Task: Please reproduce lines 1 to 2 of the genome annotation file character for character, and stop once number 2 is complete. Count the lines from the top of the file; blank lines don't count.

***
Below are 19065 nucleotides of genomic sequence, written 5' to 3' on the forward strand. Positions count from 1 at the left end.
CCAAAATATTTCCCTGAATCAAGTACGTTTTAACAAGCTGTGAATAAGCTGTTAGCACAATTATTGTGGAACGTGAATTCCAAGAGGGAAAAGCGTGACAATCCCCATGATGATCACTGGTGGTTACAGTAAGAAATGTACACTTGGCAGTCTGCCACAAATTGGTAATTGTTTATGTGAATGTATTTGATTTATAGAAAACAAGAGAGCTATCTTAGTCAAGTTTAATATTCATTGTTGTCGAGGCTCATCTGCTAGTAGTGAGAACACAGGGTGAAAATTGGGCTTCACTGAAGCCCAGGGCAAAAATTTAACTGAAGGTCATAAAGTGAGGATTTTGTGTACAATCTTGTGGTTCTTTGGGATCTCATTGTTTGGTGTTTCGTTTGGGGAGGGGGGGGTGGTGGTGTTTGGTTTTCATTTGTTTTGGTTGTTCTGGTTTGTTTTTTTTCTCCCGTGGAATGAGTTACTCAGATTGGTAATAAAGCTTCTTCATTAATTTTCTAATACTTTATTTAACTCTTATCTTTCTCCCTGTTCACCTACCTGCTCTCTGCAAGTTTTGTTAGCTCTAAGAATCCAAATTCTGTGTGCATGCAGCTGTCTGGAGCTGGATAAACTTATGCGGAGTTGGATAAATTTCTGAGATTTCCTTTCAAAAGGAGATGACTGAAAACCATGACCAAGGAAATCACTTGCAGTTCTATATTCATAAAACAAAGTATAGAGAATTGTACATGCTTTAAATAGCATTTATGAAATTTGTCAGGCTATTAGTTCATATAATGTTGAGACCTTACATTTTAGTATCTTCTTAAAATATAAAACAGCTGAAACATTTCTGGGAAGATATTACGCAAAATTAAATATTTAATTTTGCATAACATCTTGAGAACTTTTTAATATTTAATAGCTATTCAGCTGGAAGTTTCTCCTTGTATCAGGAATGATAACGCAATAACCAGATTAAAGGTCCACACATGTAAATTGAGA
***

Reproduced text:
Below are 19065 nucleotides of genomic sequence, written 5' to 3' on the forward strand. Positions count from 1 at the left end.
CCAAAATATTTCCCTGAATCAAGTACGTTTTAACAAGCTGTGAATAAGCTGTTAGCACAATTATTGTGGAACGTGAATTCCAAGAGGGAAAAGCGTGACAATCCCCATGATGATCACTGGTGGTTACAGTAAGAAATGTACACTTGGCAGTCTGCCACAAATTGGTAATTGTTTATGTGAATGTATTTGATTTATAGAAAACAAGAGAGCTATCTTAGTCAAGTTTAATATTCATTGTTGTCGAGGCTCATCTGCTAGTAGTGAGAACACAGGGTGAAAATTGGGCTTCACTGAAGCCCAGGGCAAAAATTTAACTGAAGGTCATAAAGTGAGGATTTTGTGTACAATCTTGTGGTTCTTTGGGATCTCATTGTTTGGTGTTTCGTTTGGGGAGGGGGGGGTGGTGGTGTTTGGTTTTCATTTGTTTTGGTTGTTCTGGTTTGTTTTTTTTCTCCCGTGGAATGAGTTACTCAGATTGGTAATAAAGCTTCTTCATTAATTTTCTAATACTTTATTTAACTCTTATCTTTCTCCCTGTTCACCTACCTGCTCTCTGCAAGTTTTGTTAGCTCTAAGAATCCAAATTCTGTGTGCATGCAGCTGTCTGGAGCTGGATAAACTTATGCGGAGTTGGATAAATTTCTGAGATTTCCTTTCAAAAGGAGATGACTGAAAACCATGACCAAGGAAATCACTTGCAGTTCTATATTCATAAAACAAAGTATAGAGAATTGTACATGCTTTAAATAGCATTTATGAAATTTGTCAGGCTATTAGTTCATATAATGTTGAGACCTTACATTTTAGTATCTTCTTAAAATATAAAACAGCTGAAACATTTCTGGGAAGATATTACGCAAAATTAAATATTTAATTTTGCATAACATCTTGAGAACTTTTTAATATTTAATAGCTATTCAGCTGGAAGTTTCTCCTTGTATCAGGAATGATAACGCAATAACCAGATTAAAGGTCCACACATGTAAATTGAGA